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On Flex Compiler Warnings August 29, 2007

Posted by khurram in 1084, Adobe, Flex, Flex warnings.
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Some of the Flex compiler warnings are more informational in nature i.e. they are not really warnings just information pointers, sort of like “are you sure this is what you want, if yes then ignore”.  I discuss two of them that directly affect many apps below –

 1.  One such so-called warning comes up when you do not specify an explicit scope for your variable or method.  For example –  

 Declaring a function as follows will give a compiler warning in flex –

public class Foo {

function bar():void {

            //whatever

}

}

The warning would read like this: “1084: function bar will be scoped to the default namespace: Foo.internal and will not be visible outside this package”.  Now this is useful information only if the developer wanted this function to be visible outside its package.  On the other hand, if the intended design was to not have this function visible outside the package, then the signature of the function is correct and specifying any of the scope keywords (public, private or protected) on this function just to get rid of the warning would be incorrect as that’s changing the design.  Package scope is common in modern object oriented languages such as Java and ActionScript 3.  Java compiler does not complain about it, AS compiler shouldn’t too.

2.  The other such warning that comes up very frequently in Flex has to do with bindings.  For example –

 Let’s say that I have a mxml component as follows:

<mx:Text text=”{label}” xmlns….>

            <mx:Script>

                        <![CDATA[

                                    public var label:String;

                        ]]>

            </mx:Script>

</mx:Text>

 Flex will give you a warning that changes to label will not be detected by data binding.  This is an issue only if the developer wants the variable to be bindable.  In many cases in an application where [Bindable] has not been specified for a variable, the developer did not want it to be bindable mostly because the variable will never change its value once it has been initialized or if the intent is that the change in value should not update the bound variable.  One way to achieve this is to manuelly update the value in AS code instead of specifying it as a bound variable in MXML.  That is not the idea case for people like myself who like the elegance of MXML and want to resist the temptation to write AS code.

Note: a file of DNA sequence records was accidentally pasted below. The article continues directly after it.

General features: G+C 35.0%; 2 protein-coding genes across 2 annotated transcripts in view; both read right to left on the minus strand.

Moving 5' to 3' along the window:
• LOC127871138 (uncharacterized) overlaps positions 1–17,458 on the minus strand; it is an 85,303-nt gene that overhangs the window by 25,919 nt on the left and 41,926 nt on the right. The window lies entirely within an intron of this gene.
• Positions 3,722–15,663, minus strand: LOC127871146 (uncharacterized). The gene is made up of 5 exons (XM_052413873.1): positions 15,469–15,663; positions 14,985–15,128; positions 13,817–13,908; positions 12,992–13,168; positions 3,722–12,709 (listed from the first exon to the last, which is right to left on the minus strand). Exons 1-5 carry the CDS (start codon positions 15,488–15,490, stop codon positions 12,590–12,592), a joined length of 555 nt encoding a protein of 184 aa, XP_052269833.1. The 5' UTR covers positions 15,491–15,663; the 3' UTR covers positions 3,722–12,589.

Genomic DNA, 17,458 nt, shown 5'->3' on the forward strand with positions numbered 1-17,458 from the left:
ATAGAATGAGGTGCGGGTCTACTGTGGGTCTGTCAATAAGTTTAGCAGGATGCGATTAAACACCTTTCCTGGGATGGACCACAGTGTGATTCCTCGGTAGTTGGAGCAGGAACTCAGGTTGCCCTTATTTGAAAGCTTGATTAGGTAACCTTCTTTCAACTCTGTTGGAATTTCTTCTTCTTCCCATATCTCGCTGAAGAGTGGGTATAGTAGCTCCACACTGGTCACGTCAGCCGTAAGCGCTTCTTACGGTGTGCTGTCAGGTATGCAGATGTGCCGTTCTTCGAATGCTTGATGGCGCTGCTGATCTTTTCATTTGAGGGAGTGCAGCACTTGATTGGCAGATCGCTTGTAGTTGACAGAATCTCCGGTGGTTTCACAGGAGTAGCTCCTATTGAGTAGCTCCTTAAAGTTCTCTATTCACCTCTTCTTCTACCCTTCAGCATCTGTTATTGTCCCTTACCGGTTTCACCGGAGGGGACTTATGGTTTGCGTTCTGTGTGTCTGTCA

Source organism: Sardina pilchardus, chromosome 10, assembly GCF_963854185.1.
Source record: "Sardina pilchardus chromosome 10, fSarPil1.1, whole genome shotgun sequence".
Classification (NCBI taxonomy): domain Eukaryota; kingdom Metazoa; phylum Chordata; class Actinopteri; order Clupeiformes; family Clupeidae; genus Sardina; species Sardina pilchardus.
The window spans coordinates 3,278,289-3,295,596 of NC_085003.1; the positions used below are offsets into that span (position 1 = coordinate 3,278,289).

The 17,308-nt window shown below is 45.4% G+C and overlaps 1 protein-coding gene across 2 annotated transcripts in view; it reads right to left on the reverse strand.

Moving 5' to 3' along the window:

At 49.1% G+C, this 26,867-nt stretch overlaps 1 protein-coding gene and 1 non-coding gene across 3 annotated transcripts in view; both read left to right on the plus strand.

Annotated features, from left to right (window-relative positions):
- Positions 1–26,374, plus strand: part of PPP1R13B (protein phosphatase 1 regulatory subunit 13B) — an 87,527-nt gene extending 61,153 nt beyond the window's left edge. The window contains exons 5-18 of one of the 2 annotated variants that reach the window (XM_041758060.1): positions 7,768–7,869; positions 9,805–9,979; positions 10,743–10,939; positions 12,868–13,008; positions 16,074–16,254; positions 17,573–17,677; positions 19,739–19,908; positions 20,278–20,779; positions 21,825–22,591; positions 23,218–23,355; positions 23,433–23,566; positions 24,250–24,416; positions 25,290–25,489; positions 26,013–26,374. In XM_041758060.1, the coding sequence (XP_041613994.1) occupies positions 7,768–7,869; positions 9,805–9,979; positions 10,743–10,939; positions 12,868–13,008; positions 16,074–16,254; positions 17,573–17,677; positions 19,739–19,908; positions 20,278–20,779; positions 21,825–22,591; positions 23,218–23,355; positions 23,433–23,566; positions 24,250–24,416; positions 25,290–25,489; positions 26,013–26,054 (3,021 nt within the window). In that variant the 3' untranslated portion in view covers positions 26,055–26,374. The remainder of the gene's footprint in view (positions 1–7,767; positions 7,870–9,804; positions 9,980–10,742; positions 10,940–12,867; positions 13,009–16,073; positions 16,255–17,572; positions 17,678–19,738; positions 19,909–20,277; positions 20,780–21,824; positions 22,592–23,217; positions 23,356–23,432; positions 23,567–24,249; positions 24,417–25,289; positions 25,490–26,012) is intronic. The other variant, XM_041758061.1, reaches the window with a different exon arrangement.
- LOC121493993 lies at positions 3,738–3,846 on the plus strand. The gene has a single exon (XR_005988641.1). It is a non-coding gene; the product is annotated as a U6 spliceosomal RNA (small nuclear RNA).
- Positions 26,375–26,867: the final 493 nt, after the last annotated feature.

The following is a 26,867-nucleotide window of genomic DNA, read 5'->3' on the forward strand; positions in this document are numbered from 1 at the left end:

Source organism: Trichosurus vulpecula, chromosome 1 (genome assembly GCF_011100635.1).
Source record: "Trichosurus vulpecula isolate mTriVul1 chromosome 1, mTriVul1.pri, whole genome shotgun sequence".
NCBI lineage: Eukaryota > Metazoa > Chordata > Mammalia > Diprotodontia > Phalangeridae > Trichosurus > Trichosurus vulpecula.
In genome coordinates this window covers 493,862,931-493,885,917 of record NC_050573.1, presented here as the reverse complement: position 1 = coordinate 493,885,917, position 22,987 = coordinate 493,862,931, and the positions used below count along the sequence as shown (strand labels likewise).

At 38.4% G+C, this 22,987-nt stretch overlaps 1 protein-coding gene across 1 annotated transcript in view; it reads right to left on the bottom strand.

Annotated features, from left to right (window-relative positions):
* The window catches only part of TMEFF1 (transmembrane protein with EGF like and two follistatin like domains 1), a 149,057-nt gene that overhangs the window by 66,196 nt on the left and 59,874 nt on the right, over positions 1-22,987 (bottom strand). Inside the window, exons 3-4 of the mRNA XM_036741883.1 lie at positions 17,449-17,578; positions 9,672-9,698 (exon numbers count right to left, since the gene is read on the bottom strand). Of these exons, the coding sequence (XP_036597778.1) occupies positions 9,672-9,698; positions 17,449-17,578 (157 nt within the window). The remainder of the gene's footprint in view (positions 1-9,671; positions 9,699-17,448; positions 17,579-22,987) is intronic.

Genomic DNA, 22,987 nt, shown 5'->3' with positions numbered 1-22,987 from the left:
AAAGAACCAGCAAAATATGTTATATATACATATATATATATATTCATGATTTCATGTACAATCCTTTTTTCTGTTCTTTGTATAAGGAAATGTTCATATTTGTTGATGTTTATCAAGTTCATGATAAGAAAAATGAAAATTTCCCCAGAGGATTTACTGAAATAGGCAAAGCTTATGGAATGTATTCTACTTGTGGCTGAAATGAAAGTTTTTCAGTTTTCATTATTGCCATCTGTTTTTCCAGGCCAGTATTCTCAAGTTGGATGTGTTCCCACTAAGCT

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Comments»

1. darron - August 31, 2007

Both of those warnings are easily fixable.

For the first one, if you explicitly use the “internal” scope the warning goes away. Essentially the compiler telling you that you forgot to include a scope for the method, and letting you know that it picked internal by default.

For the second one, you’re assumption that “the developer didn’t want it to be bindable” is incorrect. If you’re using an expression inside binding, the by definition you want that expression to be bindable. Therefore, it needs to have [Bindable] metadata to trigger updates. If, instead, you use “const” instead of “var”, then you don’t need to tag something as [Bindable] because you’re explicitly telling Flex the value isn’t going to change.

Instead of “public var xx” you can simply turn it into a “public function set xx” and update the value through code, as you already mentioned.

Compiler warnings exist for a reason, usually as check points to say “did you really mean to do this? if so, be explicit in your code”. My personal philosophy is to treat warnings as errors and fix them whenever they come up.

2. Peter Witham - March 11, 2008

I am so glad I found this post, those 1084 warnings were driving me crazy when I had functions in an external AS file that was not a class. And thanks to Darron for the internal tip to make them go away.

3. Eduardo - July 7, 2008

Is possible use a directive compiler with flex to don’t display some type of warning ?

4. Tom - July 10, 2008

I’ve got the same waning regarding ‘internal’ scope, but for variables rather than functions. Adding the internal keyword doesn’t make the compiler warning go away:

var addresses:ArrayCollection;
internal var addresses:ArrayCollection;
protected var addresses:ArrayCollection;

All produce that warning –any suggestions? What am I missing?
Thanks!

5. Andrea - July 22, 2008

Thanks, really useful!


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